At about 7:30pm, Buzzfeed had a readable copy of the bill on its website. By 9pm, WRAL’s Laura Leslie had a piece putting the story into national perspective. She detailed how the North Carolina abortion measures follow similar ones in Texas and Ohio, explained the instances where the bills differed, and also why lawmakers are attempting to restrict access at the state level nationwide. Per Leslie:
Because of the Roe v. Wade case and subsequent decisions, states can’t ban abortion outright. But they can make it more difficult to get, and the current trend is to accomplish that by targeting clinics and doctors through what some call “TRAP” laws—Targeted Regulation of Abortion Providers.
Here was Binker and Leslie in their wrap last night describing the state of play:
On the newspaper side, the Raleigh News & Observer had a piece late last night, but readers not familiar with the story might have been forgiven if they thought the vote was routine; the first quote in the story came from a supporter of the legislation about why it might be needed, and the story didn’t mention until the eighth paragraph how “the bill popped up as a surprise.” The Charlotte Observer, meanwhile, ran with the N&O’s story on its website.
Posting online at around 11 pm, the Asheville Citizen-Times published an Associated Press report. The AP was the only outlet I noticed that described the Republicans pushing the bill as “social conservatives. The AP’s was also the only print piece I saw—though WRAL’s Binker and Leslie mentioned it late into their evening wrap session—that brought into the mix some needed context about Republican Gov. Pat McCrory. (UPDATE: The N&O had this context in their story last night as well.) The Republican governor, the AP, wrote, had “said during last fall’s campaign he wasn’t interested in signing additional abortion restrictions into law.” More:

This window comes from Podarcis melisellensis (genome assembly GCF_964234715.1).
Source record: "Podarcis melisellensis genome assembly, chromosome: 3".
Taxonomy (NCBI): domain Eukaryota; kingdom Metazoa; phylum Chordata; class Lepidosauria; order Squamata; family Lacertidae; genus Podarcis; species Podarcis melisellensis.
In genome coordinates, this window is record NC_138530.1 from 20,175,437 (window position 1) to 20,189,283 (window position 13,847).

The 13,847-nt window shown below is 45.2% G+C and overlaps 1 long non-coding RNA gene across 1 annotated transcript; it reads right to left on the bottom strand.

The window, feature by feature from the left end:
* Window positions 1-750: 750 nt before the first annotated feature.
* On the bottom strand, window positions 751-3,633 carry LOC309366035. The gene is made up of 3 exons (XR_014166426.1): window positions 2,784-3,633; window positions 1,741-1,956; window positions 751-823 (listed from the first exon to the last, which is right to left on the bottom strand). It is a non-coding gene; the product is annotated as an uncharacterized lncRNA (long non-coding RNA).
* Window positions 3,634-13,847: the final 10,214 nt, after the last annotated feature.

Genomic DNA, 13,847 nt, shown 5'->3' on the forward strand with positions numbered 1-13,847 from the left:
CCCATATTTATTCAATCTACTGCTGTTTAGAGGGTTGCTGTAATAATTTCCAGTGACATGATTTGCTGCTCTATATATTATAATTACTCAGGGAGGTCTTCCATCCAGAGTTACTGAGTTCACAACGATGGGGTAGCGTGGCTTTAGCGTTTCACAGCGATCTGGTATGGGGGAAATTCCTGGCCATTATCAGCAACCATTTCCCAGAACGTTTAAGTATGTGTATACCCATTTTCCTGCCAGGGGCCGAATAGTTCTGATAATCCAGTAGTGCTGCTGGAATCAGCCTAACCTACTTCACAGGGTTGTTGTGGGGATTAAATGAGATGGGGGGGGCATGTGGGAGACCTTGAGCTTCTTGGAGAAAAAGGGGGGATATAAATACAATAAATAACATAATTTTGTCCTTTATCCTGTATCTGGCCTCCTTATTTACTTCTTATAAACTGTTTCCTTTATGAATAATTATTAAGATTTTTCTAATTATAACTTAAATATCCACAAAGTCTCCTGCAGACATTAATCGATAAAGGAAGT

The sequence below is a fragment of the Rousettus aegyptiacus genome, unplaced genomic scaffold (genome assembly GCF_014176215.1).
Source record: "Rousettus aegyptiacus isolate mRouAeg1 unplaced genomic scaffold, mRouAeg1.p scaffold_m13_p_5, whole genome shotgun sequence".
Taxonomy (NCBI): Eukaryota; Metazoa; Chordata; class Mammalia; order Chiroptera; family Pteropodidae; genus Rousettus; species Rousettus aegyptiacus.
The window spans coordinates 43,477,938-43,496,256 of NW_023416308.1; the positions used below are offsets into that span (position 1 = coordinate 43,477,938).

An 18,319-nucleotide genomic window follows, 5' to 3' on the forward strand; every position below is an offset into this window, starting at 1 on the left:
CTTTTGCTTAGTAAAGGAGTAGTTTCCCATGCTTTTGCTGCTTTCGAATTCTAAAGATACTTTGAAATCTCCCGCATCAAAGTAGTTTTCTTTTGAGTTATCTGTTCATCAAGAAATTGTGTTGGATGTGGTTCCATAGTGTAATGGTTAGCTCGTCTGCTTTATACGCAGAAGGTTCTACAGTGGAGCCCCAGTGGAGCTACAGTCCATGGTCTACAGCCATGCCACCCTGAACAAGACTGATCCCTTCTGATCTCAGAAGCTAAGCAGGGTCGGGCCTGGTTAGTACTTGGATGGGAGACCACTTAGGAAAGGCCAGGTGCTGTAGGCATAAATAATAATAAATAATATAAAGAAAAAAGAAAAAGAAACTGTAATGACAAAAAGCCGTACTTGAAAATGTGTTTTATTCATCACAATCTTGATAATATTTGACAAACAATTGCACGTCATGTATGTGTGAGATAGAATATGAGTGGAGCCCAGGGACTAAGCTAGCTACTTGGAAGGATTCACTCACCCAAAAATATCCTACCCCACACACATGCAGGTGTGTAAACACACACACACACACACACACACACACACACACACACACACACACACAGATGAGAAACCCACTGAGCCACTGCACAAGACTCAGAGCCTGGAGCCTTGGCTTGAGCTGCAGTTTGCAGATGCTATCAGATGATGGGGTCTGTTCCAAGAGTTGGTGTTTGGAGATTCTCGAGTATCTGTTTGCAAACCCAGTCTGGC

During a televised debate last October, McCrory was asked which additional abortion restrictions he would agree to sign into law. McCrory responded simply, “None.”
Things are changing fast on North Carolina’s political landscape and, as The Atlantic pointed out this week, “With a Republican takeover of state government and weekly protests in Raleigh, the Tar Heel State is the front line in America’s partisan battle.” In April, I wrote about the challenges the press faces covering it all.
This morning, the North Carolina Senate continues debate on the Sharia law/abortion bill. (For more context on legislative efforts to ban Sharia Law and the coverage of same, see this recent piece by Deron Lee). WRAL and others are livestreaming debate. You can bet more people—reporters included—will be watching today.
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